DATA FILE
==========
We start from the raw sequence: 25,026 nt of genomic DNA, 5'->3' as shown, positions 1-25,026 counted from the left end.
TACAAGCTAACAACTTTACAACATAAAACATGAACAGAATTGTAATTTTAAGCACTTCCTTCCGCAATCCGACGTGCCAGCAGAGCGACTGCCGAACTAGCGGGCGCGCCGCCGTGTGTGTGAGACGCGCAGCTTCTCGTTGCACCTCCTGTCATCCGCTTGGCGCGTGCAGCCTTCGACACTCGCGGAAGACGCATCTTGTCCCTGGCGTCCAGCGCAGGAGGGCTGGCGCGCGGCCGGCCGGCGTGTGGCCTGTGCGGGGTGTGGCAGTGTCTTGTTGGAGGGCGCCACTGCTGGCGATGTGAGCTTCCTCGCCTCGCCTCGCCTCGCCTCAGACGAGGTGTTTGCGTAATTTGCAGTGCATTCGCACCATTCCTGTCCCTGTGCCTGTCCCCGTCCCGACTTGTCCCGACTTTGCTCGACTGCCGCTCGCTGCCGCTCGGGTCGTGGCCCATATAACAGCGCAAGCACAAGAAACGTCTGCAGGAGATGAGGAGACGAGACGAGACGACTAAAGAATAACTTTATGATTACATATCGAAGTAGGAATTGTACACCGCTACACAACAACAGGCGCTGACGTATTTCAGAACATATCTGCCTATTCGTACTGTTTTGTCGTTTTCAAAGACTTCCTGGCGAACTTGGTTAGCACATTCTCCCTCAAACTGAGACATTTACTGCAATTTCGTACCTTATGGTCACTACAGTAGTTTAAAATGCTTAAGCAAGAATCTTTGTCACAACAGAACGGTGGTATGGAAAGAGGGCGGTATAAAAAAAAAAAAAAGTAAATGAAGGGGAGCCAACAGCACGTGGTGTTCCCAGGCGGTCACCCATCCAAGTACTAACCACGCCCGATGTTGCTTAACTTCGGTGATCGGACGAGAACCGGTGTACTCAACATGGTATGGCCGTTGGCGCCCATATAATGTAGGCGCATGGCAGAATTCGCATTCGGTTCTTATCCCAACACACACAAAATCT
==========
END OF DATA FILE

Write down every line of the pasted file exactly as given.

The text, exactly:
We start from the raw sequence: 25,026 nt of genomic DNA, 5'->3' as shown, positions 1-25,026 counted from the left end.
TACAAGCTAACAACTTTACAACATAAAACATGAACAGAATTGTAATTTTAAGCACTTCCTTCCGCAATCCGACGTGCCAGCAGAGCGACTGCCGAACTAGCGGGCGCGCCGCCGTGTGTGTGAGACGCGCAGCTTCTCGTTGCACCTCCTGTCATCCGCTTGGCGCGTGCAGCCTTCGACACTCGCGGAAGACGCATCTTGTCCCTGGCGTCCAGCGCAGGAGGGCTGGCGCGCGGCCGGCCGGCGTGTGGCCTGTGCGGGGTGTGGCAGTGTCTTGTTGGAGGGCGCCACTGCTGGCGATGTGAGCTTCCTCGCCTCGCCTCGCCTCGCCTCAGACGAGGTGTTTGCGTAATTTGCAGTGCATTCGCACCATTCCTGTCCCTGTGCCTGTCCCCGTCCCGACTTGTCCCGACTTTGCTCGACTGCCGCTCGCTGCCGCTCGGGTCGTGGCCCATATAACAGCGCAAGCACAAGAAACGTCTGCAGGAGATGAGGAGACGAGACGAGACGACTAAAGAATAACTTTATGATTACATATCGAAGTAGGAATTGTACACCGCTACACAACAACAGGCGCTGACGTATTTCAGAACATATCTGCCTATTCGTACTGTTTTGTCGTTTTCAAAGACTTCCTGGCGAACTTGGTTAGCACATTCTCCCTCAAACTGAGACATTTACTGCAATTTCGTACCTTATGGTCACTACAGTAGTTTAAAATGCTTAAGCAAGAATCTTTGTCACAACAGAACGGTGGTATGGAAAGAGGGCGGTATAAAAAAAAAAAAAAGTAAATGAAGGGGAGCCAACAGCACGTGGTGTTCCCAGGCGGTCACCCATCCAAGTACTAACCACGCCCGATGTTGCTTAACTTCGGTGATCGGACGAGAACCGGTGTACTCAACATGGTATGGCCGTTGGCGCCCATATAATGTAGGCGCATGGCAGAATTCGCATTCGGTTCTTATCCCAACACACACAAAATCT